April 5th 2002
By Mike Flaminio
I found out something strange this week. Norton System Works 2.0 includes Norton Utilities 7 and Anti-Virus 8 or OS X, but only includes NU 6 and NAV 7 for OS 9. I don't get that. I guess you need to buy Norton 7 and Anti-Virus 8 separately if you want the latest version for OS 9.
Last week I mentioned I was still having problems with my SCSI CD-RW and OS X. Well, I'm not sure why, but now it's all working. Last week I updated my Adaptec SCSI card and got the latest version of Toast for OS X. The problem was my LaCie CD-RW was not seeing blank disks. Now everything works great to my extreme pleasure. Now if I could only get my scanner going...
I got my hands on one of those iRock FM transmitter devices last week. What it does is connect to the iPod's audio jack and transmits audio over a short range using FM signals. It's intended to be used in the car, letting you tune your car radio and listen to the iPod.
I had something like this a while back, but it required external power. The iRock uses 2 AAA batteries, leaving my lighter adapter open for my early warning radar system. I'm kind of curious to see how long the batteries last, but so far it works pretty well.
How it works is you hit the power button to activate it, then you can set it to transmit on one of four frequencies. It works pretty well, but I got some static while driving around town -- it seems you need to find a good spot for it to sit. To set it up, I first checked all four frequencies on my radio to find a channel not in use and with the least amount of interference. One problem I'll have is on long trips, I'll have to switch the frequencies to avoid local stations.
As an alternative, a few months ago I tried using one of those cassette tape adapters with the iPod. It sounded horrible, almost like I was listening to AM radio. The iRock sounds pretty close the iPod's quality, so long as there's good reception.
The iRock sells for about $30 at, among other places, CompUSA and Apple Store locations.
Dynamic hosting with MOSX
Last week I talked about setting up sendmail to handle local SMTP tasks. In the article I was lamenting the fact that my ISP does not have a reverse lookup for my IP address. As a result, when computers see my IP address, they can't resolve it to an actual name. This isn't really that big of a deal, but in cases like with hotmail.com, a reverse lookup is used as a security measure to make sure email is being sent from the machine that says it's sending it. It was suggested that I try using dynamic domain hosting.
For a little background, basically each computer/device on the Internet is registered with an IP address. To find that machine, you can either type in an IP address, or a domain name. The easiest way is to use a domain name, since it means a little more than a bunch of numbers. For example, you can enter 184.108.40.206 to get to IGM, but a more practical way is to type insanely-great.com. The problem is, to route the traffic, the Internet needs an IP address. A domain name server holds both the domain and IP in a table, which correlates the IP address with the domain name so that when you type in insanely-great.com, it's routed to 220.127.116.11.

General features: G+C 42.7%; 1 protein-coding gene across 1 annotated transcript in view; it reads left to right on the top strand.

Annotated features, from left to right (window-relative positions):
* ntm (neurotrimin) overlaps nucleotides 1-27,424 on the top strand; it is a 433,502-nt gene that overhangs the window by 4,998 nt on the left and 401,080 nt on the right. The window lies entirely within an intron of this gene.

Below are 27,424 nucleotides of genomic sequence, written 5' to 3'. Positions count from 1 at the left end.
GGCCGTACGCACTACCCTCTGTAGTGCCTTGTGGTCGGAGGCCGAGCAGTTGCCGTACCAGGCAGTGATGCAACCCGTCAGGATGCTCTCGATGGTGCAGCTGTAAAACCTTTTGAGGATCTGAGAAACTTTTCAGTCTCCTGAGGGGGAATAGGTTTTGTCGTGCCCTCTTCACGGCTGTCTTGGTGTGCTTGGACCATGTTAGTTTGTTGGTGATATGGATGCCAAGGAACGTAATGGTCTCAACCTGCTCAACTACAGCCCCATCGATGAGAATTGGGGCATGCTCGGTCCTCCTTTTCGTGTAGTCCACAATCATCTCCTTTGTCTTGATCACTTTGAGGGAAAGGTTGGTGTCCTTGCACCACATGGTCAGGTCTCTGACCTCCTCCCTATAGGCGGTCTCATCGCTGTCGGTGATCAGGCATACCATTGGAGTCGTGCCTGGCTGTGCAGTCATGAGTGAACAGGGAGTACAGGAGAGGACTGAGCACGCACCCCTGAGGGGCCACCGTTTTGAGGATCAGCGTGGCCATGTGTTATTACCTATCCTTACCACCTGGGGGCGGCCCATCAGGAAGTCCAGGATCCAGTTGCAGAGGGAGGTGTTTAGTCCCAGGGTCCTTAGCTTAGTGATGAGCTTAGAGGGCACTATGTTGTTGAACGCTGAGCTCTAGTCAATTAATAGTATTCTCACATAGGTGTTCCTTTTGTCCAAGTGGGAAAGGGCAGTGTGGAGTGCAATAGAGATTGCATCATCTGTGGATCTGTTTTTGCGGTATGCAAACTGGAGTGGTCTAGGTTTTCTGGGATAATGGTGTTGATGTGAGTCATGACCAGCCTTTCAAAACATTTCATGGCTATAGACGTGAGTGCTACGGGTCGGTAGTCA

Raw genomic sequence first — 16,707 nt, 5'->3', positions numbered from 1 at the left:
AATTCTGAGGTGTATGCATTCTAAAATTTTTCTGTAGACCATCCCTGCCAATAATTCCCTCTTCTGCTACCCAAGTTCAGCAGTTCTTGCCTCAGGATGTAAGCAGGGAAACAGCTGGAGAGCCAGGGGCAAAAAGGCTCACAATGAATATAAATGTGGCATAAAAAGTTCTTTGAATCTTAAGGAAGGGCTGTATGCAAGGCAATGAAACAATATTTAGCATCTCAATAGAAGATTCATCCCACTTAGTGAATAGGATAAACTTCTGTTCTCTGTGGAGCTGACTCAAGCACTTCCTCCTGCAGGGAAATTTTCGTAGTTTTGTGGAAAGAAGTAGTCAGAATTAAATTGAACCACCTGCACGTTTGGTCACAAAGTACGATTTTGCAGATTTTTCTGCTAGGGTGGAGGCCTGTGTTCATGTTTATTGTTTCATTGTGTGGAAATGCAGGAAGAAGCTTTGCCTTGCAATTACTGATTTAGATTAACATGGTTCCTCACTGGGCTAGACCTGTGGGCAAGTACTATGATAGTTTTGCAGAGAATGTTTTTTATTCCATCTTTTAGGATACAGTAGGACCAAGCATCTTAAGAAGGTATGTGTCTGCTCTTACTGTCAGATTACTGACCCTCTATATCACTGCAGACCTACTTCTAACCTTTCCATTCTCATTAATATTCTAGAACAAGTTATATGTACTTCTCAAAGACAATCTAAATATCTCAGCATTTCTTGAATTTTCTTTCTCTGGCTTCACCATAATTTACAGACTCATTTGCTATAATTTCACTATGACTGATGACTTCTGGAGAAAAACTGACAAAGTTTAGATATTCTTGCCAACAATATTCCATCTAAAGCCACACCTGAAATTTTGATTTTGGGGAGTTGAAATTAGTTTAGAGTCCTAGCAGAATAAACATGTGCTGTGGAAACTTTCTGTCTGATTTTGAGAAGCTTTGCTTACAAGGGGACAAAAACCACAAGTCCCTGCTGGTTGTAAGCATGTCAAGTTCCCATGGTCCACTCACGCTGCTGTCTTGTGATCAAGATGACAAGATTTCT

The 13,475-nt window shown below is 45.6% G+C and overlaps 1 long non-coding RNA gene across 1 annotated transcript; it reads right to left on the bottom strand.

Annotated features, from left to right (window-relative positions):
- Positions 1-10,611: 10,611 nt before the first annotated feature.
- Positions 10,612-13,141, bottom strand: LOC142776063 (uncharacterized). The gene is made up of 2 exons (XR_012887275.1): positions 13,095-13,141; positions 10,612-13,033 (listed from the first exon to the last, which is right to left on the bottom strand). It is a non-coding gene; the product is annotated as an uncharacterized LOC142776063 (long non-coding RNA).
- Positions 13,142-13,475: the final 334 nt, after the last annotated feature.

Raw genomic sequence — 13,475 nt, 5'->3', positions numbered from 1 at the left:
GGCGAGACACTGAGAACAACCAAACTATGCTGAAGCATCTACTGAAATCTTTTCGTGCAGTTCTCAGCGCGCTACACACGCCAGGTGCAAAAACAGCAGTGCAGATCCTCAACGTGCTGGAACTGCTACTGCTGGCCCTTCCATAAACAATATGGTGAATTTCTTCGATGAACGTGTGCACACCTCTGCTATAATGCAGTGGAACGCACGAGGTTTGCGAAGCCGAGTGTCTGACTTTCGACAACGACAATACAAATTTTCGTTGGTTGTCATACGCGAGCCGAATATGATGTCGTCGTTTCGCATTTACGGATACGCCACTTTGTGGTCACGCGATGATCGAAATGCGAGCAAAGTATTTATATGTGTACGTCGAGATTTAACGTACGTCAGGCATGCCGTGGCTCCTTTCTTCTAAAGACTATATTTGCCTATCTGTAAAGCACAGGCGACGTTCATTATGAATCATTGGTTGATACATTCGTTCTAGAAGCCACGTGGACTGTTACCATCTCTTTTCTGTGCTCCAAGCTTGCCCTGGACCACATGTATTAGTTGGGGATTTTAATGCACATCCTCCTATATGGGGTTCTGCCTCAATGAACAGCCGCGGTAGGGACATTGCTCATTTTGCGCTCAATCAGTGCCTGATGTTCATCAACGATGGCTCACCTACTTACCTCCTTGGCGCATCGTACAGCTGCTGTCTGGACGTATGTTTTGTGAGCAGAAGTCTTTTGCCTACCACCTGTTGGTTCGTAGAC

That's all great and all, but there's a catch. To do this, you need to have a static IP address, which is an IP address that never changes. Most people with broadband Internet like cable modems or DSL have dynamic addresses. This means the address changes as often as every time the computer is rebooted. With a dynamic IP address, there's no way a name server could resolve the domain name because the IP address is always different.
Enter dynamic domain hosting. As suggested by a reader in last week's column, dyndns.org offers both free and fee dynamic domain hosting. What dyndns.org does is host it's own domain lookup tables. So say for example, if my computer was mike.dyndns.org, each time someone typed that into the Internet, they would be asking dyndns.org for my IP address. The way dyndns.org works is that it will update its domain tables each time you get on the Internet. So while your IP address may change every day, your computer can always be found on the Internet using a domain name.
There're a lot of reasons why you would want to do this. Maybe you want to be able to always remotely log into a computer, whether at work or home, or you could even host a web site or other Internet services on your home machine, provided your ISP lets you. With a $30 donation to dyndns.org, you could even use your own domain name. Pretty cool stuff.
So here's how to set this up. After you go to dyndns.org and signup, you need to go into your hostconfig file with terminal and make some changes. For our example, lets say we set up mike.dyndns.org.
sudo pico /etc/hostconfig
Set HOSTNAME to: HOSTNAME=mike.dyndns.org
Reboot the machine
When you start back up, your computer should know it's the mike machine at dyndns.org and inside terminal your command line should look like this:
Now when you load up an ftp, ssh or web client and type in mike.dyndns.org, it'll point to your Mac, plus when you send email using sendmail, in the headers it will recognize your machine as mike.dyndns.org. To keep your domain active, you'll need to either log into dyndns.org each time your IP address changes, or use their automatic utility, which is available for both Mac OS 9 and Mac OS X.
Now to take things a step further. As I mentioned, you can have dyndns.org host your own domain name. What you can do is go to your favorite domain register, mine is intuitiveisp.com, and register or transfer a domain name to the dyndns.org folks. With the donation, they'll make sure your domain name always points to your Mac.